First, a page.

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David Szondy

Space

Virgin Galactic unveils new SpaceShipTwo, VSS Unity

Over a year after a fatal test flight accident, Virgin Galactic is back as CEO Sir Richard Branson today unveiled the new spacecraft that will replace the ill-fated SpaceShipTwo, Virgin Spaceship (VSS) Enterprise. Sporting a new silver and white livery and pulled by a Land Rover Autobiography, the new vehicle was wheeled out before an invited audience and named VSS Unity by Professor Stephen Hawking via a recorded message.Read More

Cygnus spacecraft takes out the trash

The Orbital Sciences/ATK Cygnus CRS-4 mission came to an end today as NASA astronauts Scott Kelly and Tim Kopra used one of the International Space Station's (ISS) robotic arms to release the spacecraft from its docking port. Filled with rubbish, the unmanned cargo ship left the station at 7:26 am EST. After a controlled re-entry maneuver monitored by mission control in Houston, it is scheduled to burn up over the Pacific Ocean on Saturday morning.Read More

Automotive

Jaguar gives the lowdown on the F-Type SVR

In January, Jaguar took the lid off its F-type SVR – the latest of the F-Type variants. Billed as the fastest series production vehicle produced by Jaguar Cars, the all-weather supercar is the first Jaguar to wear the SVR badge and is designed to be as usable on the morning commute as on the track. Now, the company has rolled out more details about it in anticipation of its public début at the Geneva Motor Show on March 1.Read More

Robotics

Will humanoid robots build tomorrow's aircraft?

Robots may build cars by the millions, but they still don't have much to do with assembling airliners – a task where human workers are still essential. To give the organics a helping manipulator, the Joint Robotics Laboratory (JRL) and Airbus Group have embarked on a four-year joint research project to develop humanoid robots that can work on aircraft assembly lines and free workers from tedious and hazardous jobs.Read More

Military

Milrem combat robot brings modular versatility to the battlefield

The modern battlefield requires soldiers who are able to adapt quickly to any mission and as robots join them, they'll have to do the same. At the Singapore Airshow 2016 this week, Estonian defense company Milrem took the wraps off its robotic Tracked Hybrid Modular Infantry System (THeMIS) – a compact battlewagon billed as the "first-of-its-kind modular hybrid Unmanned Ground Vehicle (UGV)" that acts as a multi-mission vehicle platform to assist or replace soldiers on the battlefield.Read More

Military

DARPA readies unmanned ACTUV sub hunter for sea trials

The day of the robot warship may be a lot closer than many people think with DARPA announcing that it will christen its Anti-Submarine Warfare (ASW) Continuous Trail Unmanned Vessel (ACTUV) on April 9 at the Swan Island shipyard in Portland, Oregon. Also known as the Seahunter, the 139 ft (42 m) long vessel is designed to track potentially hostile submarines for months at a time without a crew.Read More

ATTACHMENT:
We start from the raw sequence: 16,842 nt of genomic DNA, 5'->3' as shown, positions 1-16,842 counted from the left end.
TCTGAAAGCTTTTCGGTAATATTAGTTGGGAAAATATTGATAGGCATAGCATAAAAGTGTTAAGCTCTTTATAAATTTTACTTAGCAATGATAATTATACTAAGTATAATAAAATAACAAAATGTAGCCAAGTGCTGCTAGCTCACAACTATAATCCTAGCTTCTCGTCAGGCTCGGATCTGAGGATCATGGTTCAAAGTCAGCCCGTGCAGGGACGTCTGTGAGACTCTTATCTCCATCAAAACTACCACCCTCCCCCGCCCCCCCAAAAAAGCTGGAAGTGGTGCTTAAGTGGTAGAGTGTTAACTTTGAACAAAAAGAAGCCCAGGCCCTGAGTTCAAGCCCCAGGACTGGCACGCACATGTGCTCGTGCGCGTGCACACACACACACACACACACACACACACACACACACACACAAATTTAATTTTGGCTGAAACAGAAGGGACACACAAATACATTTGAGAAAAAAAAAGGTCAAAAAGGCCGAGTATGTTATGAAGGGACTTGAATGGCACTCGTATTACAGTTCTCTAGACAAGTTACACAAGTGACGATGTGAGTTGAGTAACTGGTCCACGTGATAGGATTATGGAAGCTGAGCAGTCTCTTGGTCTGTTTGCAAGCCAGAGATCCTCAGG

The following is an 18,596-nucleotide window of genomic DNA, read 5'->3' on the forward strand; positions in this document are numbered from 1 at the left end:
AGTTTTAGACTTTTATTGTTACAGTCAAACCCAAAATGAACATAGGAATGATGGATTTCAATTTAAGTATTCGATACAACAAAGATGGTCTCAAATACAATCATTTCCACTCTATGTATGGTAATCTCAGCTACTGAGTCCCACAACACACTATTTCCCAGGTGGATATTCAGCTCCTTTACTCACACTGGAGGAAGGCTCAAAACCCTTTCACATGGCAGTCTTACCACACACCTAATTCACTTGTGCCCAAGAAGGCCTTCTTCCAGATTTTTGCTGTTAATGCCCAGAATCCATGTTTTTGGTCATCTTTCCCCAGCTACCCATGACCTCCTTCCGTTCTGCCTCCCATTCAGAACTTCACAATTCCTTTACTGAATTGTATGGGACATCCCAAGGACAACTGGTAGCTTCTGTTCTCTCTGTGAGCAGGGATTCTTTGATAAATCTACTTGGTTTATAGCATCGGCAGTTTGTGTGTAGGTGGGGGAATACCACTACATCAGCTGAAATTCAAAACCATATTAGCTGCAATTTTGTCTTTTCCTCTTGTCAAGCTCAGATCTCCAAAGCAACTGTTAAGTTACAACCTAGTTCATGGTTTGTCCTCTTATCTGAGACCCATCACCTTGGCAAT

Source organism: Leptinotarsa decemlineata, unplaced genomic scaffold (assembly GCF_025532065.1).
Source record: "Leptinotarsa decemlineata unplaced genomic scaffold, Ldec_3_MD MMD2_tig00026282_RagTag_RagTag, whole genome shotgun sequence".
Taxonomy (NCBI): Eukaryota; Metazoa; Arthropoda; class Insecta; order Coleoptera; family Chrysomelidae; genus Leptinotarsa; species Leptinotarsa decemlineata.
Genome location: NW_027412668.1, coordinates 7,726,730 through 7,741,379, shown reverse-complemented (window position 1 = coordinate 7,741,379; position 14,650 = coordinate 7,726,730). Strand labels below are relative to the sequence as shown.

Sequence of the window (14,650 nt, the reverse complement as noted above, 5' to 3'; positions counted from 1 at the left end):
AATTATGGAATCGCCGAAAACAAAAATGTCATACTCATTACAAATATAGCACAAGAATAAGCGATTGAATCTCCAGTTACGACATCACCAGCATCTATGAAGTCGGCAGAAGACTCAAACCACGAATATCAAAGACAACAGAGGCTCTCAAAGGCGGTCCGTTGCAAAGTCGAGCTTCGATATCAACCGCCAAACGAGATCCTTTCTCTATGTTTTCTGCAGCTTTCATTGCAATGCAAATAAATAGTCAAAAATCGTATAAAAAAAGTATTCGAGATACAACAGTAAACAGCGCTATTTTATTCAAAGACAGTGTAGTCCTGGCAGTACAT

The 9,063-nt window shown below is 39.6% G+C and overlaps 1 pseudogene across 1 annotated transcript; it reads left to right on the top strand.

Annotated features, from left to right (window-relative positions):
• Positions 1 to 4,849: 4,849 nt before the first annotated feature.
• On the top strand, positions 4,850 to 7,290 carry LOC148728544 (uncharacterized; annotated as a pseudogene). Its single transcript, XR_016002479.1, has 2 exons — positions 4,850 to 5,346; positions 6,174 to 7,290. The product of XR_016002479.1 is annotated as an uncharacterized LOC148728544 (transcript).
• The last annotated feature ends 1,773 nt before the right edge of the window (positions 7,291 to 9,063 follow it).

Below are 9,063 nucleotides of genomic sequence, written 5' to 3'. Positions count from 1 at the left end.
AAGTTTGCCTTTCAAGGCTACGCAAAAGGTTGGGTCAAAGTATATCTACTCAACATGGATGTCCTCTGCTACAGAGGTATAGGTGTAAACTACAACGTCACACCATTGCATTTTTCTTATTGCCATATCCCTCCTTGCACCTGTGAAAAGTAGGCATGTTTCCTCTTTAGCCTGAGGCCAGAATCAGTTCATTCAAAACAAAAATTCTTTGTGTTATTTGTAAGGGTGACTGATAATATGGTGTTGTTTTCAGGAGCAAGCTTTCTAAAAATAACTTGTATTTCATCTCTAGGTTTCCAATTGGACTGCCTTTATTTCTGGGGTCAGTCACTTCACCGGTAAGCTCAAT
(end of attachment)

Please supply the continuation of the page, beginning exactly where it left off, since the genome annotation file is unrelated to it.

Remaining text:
Space

Ordnance Survey creates map for Martian ramblers

When the first astronauts set foot on Mars, they'll need to be able to find their way around without the aid of GPS. To this end, Britain's Ordnance Survey (OS) has released its first map of another planet. Created in the distinct OS style, the one-off chart's purpose is to examine the potential of the agency's advanced cartographic methods in creating detailed, easy to understand maps for planning future missions to the Red Planet.Read More

Electronics

Growing nanowire lasers directly on silicon promises to simplify photonic chip design

For over half a century, Moore's Law, which predicts that processor performance would double roughly every 18 months, has held true. But as electronics grow smaller and smaller, fundamental physical barriers loom ahead. To help stave off that day, a team of physicists at the Technical University of Munich (TUM) is working on nanowire lasers that are a thousand times thinner than a human hair and may one day lead to economical, high-performance photonic circuits.Read More

Science

Lensless imaging achieved using "optical brush"

In the quest for imaging systems that are very small and flexible, yet don't require elaborate protective cases, a team of researchers at MIT Media Lab have scaled things down with a lensless imaging device called a "optical brush." The device uses a loose bundle of optical fibers to produce images that could lead to more compact and robust ways to study oil fields and build smaller endoscopes.Read More

Drones

DARPA's fully-loaded quadcopter autonomously navigates an indoor maze at 45 mph

A fully-laden quadcopter recently flew through an indoor obstacle course at 45 mph (72 km/h) as part of DARPA's Fast Lightweight Autonomy (FLA) program. The test flight was conducted entirely under autonomous control with the goal of developing small unmanned aerial vehicles (UAV) with the ability to navigate through tight spaces without the need for outside control or GPS.
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